News Release: September 1, 2021.
Buyers take foot off the accelerator, but new data shows NZ's average property value is fast approaching $1m
The average house value in New Zealand is close to hitting $1 million, according to the new house price index launched by OneRoof.co.nz.
The index, developed by OneRoof's data partner Valocity in response to the rapid acceleration in house prices over the last 12 months, shows there is still heat in the market despite recent interventions aimed at slowing growth.
Property values across the country grew 5% in the three months to the end of August, pushing the national average property value to $983,000.
Of the regions, Waikato saw the biggest jump in prices over the quarter, with its average property value up 6.1% from $821,000 to $871,000.
Also showing strong growth were Canterbury (up 5.5% to $668,000), Bay of Plenty (up 5.5% to $945,000), Tasman (up 5.3% to $913,000), and Gisborne (up 5.1% to $664,000).
Southland was the weakest performer, recording growth of just 2.6% over the quarter for a new average property value of $472,000.
West Coast remains the cheapest region for real estate, with its average value sitting at $350,000, although a lift in market activity has seen it turn in growth of 4.5% over the quarter.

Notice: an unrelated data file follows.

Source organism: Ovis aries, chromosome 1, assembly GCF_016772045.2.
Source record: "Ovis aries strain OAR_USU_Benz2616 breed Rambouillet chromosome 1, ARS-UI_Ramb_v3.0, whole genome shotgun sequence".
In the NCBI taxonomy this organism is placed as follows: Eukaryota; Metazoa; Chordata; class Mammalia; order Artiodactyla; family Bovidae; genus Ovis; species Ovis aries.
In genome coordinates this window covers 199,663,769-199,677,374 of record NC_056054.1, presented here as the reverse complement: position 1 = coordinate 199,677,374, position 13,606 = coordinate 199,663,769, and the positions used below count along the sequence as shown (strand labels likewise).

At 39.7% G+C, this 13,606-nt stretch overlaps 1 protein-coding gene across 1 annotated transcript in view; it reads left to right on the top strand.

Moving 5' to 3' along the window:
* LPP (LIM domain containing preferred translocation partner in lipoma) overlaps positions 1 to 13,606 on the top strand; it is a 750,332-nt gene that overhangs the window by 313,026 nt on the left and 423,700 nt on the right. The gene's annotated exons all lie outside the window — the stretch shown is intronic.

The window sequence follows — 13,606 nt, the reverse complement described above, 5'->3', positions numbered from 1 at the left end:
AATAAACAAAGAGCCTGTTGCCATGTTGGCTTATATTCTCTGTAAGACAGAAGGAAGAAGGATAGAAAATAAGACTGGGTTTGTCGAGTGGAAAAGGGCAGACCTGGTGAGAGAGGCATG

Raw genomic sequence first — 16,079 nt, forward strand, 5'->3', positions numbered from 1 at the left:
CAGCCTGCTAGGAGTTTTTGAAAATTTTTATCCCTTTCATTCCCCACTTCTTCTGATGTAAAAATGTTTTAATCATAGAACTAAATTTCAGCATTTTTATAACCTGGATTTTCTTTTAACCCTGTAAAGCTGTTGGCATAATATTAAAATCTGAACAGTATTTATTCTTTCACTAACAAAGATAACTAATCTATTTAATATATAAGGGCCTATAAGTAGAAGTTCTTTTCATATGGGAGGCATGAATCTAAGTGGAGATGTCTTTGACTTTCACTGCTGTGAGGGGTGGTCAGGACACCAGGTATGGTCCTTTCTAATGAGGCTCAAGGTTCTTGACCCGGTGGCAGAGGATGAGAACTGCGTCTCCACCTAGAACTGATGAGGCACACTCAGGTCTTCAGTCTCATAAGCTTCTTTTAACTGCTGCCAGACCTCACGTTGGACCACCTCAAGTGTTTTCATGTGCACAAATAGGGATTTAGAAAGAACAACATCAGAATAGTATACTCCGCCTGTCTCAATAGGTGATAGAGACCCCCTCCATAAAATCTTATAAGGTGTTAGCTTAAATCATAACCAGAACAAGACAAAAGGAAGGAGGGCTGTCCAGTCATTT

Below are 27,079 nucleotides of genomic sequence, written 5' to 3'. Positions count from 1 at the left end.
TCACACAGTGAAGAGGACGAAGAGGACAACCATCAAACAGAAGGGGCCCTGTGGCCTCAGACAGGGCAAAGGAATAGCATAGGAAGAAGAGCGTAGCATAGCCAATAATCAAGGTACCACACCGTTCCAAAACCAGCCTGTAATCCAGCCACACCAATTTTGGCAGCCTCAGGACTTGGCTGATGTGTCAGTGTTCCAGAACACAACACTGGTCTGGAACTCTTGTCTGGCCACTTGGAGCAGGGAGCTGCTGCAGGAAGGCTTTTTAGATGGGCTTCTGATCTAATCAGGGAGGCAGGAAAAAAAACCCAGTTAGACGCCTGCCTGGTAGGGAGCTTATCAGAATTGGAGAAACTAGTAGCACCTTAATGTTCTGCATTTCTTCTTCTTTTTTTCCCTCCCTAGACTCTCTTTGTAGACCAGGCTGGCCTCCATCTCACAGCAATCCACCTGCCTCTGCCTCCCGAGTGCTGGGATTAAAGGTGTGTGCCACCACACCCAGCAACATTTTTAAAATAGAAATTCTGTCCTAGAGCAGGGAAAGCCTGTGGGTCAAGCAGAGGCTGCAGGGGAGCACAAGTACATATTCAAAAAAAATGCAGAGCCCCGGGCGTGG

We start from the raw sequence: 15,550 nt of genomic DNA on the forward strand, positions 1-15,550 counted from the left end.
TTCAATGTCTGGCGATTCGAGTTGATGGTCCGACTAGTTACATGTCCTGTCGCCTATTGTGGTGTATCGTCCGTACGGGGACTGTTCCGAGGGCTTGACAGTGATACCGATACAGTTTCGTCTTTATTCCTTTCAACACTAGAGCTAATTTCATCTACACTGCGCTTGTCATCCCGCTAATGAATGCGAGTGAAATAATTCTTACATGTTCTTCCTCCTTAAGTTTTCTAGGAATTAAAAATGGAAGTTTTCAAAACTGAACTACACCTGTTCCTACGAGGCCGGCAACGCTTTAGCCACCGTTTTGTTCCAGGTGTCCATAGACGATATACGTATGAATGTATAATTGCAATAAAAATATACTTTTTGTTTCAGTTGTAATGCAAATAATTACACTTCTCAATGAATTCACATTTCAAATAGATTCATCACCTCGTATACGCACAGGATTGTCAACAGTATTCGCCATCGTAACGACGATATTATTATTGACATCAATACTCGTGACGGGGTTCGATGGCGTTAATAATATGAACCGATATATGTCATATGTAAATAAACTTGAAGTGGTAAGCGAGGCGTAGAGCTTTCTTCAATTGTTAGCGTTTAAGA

Auckland and Wellington regions remain the most expensive for property, with quarterly growth of around 4.5% pushing their average property value to $1.395m and $1.037m respectively.
Across the country, investors' share of new mortgage registrations in the three months to the end of August was 24%, down from 27% in the previous quarter, while first-home buyers increased their share slightly from 36% to 39% over the same period.
The figures show that the foot has come off the accelerator for much of the housing market.
Growth in the last three months, while still high, was significantly down on the previous three-month period.
Nationally, the average property value grew 7.18% in the three months to May 31, as first-home buyers and investors raced to lock in purchases at low interest rates and before new rules around deposit requirements and tax deductions came into force.
The biggest comedowns were in regions where market activity had been exceptionally high. Hawke's Bay's rate of growth dropped from 10.91% in the three months to May 31 to 6.61% this quarter, while the pace of growth in Manawatu-Whanganui, Marlborough and
Wellington fell around 5.5 percentage points between the two periods.
Holding steady were Tasman (-0.82 percentage points), Waikato (- 1.36 points) and Auckland (-1.47 points).
James Wilson, director of valuation at Valocity, said the fact that New Zealand’s average property value was just several thousand dollars from hitting the $1m mark showed just how much heat there had been in the market since the end of the first Covid lockdown, not only in the major cities but also in small-town New Zealand.
“Whilst the rate of growth has begun to soften in recent months, value levels are still increasing fuelled by low interest rates and low listing volumes,” he said.